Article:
In the past few years, the web design community has seen the use of media queries in CSS grow exponentially. The ability to change and tweak our designs according to various conditions is a powerful tool that helps bring our content to a wide variety of screen sizes. However, something is going wrong that needs to be brought to light before it becomes a problem too large to manage:
People are starting to design around devices more than they are designing around content.
The first time that I saw RWD in use, was when Jon Hicks redesigned his own website using media queries. Take careful notice of his approach. This was just the beginning of RWD, it was device-agnostic, liquid, and had just the right amount of break points. It was the model for us all to follow.
Lately , there appears to be a movement into creating media query sets that are targeted at very specific screen resolutions, i.e. very specific devices. Sometimes going to extreme measures and creating a vast amount more work than necessary. Consider this website that lists media queries per device: http://nmsdvid.com/snippets/
The problem with the mindset of device-specific design is threefold: 1) Building a site targeted at a batch of modern phones and tablets isn’t very future-proof, 2) It mis-balances the line between design and content, and 3) The media query stack begins to add an unecessary amount of weight to the css.
For example, consider the following workflow:
- Create a list of devices that the website needs to adapt to (typically a half-dozen or more phones and tablets that can be listed as “target devices”).
- Create a list of screen resolutions for each of these devices.
- Craft a media query layout for each of the resolutions listed.
Now, let’s see a very similar workflow, but focused on content:
- Evaluate the line-lengths of the content and image sizes within the design.
- Create a list of browser widths that the content should adapt to.
- Craft a media query layout for each of the widths listed.
Yes, there is certainly overlap in the two workflows above. For example, this doesn’t absolve you from testing on common devices. Nor should you not create a mobile-friendly layout (in fact, mobile is a great place to start your design). The key difference is in learning how to define your content break points in a way that looks good on the phones, tablets, and desktops of today as well as tomorrow. Recognizing that we correct our community mindset right now, rather than 5 years down the road will be critical in helping keep the issue from getting completely out of hand.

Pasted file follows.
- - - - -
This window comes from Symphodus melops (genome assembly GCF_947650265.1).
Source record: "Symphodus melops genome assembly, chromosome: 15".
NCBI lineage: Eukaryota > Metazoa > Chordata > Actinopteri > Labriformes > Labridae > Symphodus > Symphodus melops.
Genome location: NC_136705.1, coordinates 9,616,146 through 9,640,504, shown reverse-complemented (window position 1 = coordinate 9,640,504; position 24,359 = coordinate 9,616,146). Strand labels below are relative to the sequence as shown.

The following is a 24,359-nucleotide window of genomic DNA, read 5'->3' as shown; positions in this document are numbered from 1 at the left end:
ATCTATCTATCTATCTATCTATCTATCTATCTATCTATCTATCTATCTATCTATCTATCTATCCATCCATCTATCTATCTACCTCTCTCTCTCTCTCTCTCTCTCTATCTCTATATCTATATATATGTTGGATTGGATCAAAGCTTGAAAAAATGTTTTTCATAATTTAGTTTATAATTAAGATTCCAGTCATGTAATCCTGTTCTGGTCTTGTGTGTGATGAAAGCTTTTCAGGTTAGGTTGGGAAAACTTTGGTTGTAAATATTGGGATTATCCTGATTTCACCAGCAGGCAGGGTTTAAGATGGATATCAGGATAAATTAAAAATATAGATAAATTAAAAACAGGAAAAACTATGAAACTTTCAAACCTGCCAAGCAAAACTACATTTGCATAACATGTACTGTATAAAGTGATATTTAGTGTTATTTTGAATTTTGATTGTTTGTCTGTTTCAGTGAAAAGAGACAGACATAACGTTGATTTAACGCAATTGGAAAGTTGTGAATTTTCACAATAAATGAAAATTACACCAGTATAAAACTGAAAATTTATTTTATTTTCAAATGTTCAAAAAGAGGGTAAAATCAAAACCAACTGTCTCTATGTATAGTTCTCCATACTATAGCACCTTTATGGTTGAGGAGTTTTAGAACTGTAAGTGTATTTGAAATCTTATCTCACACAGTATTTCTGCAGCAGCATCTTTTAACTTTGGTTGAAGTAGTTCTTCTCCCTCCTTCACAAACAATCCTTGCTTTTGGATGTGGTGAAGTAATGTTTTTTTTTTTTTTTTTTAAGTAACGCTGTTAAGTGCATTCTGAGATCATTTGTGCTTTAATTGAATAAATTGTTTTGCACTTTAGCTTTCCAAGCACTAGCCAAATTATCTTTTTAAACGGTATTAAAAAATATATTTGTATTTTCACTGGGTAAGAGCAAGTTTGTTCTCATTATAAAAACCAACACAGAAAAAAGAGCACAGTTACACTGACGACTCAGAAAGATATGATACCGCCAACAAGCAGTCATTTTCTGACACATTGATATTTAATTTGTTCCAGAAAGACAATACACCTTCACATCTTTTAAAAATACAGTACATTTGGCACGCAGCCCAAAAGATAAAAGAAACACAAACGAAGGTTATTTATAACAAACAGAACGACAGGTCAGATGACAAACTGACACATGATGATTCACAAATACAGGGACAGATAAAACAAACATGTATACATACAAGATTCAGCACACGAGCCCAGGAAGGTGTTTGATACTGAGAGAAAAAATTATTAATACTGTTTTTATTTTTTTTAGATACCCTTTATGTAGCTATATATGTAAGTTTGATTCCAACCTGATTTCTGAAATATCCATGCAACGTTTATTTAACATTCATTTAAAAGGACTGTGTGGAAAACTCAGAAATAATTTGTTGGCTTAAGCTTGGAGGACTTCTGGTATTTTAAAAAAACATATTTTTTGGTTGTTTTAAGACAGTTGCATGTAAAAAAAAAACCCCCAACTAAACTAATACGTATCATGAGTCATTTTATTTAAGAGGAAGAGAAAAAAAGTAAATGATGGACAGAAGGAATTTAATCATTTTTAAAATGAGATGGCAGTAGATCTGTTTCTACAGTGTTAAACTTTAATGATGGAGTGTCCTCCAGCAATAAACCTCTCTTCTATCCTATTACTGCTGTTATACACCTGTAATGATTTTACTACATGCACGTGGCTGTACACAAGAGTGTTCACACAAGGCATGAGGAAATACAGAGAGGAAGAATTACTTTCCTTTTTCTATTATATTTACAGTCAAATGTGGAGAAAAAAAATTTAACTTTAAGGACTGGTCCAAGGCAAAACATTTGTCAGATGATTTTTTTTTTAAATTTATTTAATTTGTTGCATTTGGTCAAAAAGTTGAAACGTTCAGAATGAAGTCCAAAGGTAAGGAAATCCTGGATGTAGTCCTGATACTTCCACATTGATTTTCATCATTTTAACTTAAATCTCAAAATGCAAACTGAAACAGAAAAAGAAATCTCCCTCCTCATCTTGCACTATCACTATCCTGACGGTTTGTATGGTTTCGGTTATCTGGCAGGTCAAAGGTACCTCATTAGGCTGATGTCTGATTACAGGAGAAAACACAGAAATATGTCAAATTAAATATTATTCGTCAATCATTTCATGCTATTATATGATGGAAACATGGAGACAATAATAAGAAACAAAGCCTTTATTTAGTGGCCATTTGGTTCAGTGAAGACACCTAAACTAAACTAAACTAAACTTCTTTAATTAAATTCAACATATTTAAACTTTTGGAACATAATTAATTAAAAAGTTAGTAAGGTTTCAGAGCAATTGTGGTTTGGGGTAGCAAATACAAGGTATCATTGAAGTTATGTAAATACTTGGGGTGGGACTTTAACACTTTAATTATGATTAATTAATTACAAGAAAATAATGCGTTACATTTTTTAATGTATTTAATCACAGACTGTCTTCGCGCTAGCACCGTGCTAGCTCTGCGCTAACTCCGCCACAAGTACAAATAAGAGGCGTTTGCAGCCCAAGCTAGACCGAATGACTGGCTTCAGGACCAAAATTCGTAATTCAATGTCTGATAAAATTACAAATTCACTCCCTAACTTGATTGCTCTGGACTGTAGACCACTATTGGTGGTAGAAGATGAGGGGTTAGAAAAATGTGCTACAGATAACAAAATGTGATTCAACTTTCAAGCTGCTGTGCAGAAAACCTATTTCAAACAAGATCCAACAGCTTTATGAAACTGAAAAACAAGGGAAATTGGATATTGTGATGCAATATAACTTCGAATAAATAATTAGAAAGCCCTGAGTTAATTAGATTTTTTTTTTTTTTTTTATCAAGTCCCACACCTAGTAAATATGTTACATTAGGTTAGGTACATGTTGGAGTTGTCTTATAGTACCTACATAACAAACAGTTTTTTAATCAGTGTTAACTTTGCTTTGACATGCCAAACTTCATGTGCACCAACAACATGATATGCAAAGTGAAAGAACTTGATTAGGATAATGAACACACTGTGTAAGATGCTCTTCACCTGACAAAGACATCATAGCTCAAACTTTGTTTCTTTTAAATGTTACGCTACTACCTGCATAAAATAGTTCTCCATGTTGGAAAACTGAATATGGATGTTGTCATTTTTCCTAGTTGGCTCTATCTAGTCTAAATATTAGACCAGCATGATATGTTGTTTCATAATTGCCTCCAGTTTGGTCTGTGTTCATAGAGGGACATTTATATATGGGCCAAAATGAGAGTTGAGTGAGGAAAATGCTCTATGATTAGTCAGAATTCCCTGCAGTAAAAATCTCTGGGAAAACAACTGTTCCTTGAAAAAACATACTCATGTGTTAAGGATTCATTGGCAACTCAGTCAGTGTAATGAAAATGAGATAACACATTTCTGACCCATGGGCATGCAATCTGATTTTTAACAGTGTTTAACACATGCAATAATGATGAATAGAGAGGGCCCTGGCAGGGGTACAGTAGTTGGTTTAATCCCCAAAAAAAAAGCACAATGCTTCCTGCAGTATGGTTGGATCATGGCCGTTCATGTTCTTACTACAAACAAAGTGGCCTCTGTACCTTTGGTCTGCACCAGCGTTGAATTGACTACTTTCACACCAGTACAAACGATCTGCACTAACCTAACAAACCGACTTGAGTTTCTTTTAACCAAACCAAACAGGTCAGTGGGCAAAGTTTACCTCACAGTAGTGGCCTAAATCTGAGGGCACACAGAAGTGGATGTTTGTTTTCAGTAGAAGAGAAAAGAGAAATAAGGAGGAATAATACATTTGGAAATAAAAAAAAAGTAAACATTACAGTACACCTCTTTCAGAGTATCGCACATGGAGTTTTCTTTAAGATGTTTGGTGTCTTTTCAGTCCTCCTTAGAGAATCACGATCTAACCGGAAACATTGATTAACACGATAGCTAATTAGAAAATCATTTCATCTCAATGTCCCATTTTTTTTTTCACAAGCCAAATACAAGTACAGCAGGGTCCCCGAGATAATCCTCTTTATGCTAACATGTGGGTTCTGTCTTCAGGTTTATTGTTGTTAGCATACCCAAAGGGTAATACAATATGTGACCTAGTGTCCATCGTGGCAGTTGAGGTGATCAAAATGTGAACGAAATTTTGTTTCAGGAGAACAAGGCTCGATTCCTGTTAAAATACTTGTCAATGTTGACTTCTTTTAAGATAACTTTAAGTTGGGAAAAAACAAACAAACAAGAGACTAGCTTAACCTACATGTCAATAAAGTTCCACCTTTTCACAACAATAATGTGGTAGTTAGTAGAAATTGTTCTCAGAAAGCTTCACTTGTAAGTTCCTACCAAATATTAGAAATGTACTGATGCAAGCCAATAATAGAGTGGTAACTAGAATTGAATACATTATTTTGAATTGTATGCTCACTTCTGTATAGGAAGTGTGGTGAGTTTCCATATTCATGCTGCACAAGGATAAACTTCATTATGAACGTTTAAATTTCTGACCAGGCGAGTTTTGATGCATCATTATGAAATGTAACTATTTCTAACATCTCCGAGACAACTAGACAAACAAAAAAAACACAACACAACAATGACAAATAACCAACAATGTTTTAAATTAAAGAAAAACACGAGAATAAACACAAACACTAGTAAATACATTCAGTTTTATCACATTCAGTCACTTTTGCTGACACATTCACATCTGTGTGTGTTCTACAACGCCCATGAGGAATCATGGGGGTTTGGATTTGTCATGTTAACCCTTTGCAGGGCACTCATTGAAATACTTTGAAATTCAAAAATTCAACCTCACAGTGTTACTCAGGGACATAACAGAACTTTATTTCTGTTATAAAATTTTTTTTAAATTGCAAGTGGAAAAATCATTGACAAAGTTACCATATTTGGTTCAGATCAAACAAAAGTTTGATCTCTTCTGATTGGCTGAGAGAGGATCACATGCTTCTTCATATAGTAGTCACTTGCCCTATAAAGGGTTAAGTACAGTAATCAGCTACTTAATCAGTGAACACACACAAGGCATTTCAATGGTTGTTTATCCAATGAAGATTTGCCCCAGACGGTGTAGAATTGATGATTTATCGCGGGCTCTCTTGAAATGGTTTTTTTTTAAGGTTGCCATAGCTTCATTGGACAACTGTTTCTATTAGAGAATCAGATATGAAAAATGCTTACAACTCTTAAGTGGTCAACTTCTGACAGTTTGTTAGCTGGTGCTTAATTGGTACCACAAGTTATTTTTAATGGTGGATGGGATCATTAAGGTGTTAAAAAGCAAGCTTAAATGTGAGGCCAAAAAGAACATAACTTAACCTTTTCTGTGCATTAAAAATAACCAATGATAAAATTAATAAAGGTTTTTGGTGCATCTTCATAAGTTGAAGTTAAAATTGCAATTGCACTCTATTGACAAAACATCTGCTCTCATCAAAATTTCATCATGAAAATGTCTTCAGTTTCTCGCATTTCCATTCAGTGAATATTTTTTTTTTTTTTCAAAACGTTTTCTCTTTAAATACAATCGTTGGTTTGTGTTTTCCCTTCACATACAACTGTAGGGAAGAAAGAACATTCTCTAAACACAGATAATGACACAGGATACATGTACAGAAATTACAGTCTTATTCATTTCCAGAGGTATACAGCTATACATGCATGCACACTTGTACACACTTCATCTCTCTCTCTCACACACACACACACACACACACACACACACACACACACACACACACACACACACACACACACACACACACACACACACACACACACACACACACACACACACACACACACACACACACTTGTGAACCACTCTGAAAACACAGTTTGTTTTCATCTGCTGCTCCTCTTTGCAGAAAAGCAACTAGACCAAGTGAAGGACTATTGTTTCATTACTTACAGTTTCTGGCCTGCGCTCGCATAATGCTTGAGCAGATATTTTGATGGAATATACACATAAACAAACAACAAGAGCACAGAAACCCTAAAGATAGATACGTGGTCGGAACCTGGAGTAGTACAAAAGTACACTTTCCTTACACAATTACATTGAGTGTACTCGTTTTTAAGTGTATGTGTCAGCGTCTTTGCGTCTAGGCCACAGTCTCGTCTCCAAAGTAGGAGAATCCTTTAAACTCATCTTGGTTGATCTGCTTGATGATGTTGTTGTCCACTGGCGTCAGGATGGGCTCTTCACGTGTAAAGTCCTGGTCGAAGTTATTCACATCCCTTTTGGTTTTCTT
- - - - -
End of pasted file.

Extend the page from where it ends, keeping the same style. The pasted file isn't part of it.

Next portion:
Content > Device. Always.
Now that I’ve had a chance to explain my concerns. Let’s go over some solutions, shall we?
First, (realizing that this is going to be difficult for some of you) you need to seriously start thinking about working with liquid layouts. By establishing just a small handful of break-points, you can let the box-model to the hard part by filling in those pixel differences that will cover many similar-sized containers. Yes, designing a liquid site is harder than fixed-width, because that’s not how Photoshop and Fireworks do things, but deal with it; the extra time you spend on it now will quite possibly save your bacon further down the road.
Next, strongly consider font sizes and line-lengths in relation to your browser (be it a phone, tablet, or desktop). The goal should be focused on how balanced your content is, how well it reads, and how easy it is to use whithin those bounds. Feel free to take advantage of
max-width properties to manage the fit of your containers.
Naturally, you are going to face some very difficult and unique challenges as you delve deeper into the world of Responsive Web Design in respect to your own personal work, but staying far away from creating a dozen different fixed-width layouts is going to be your best bet in ensuring that what you produce is as future-proof as possible.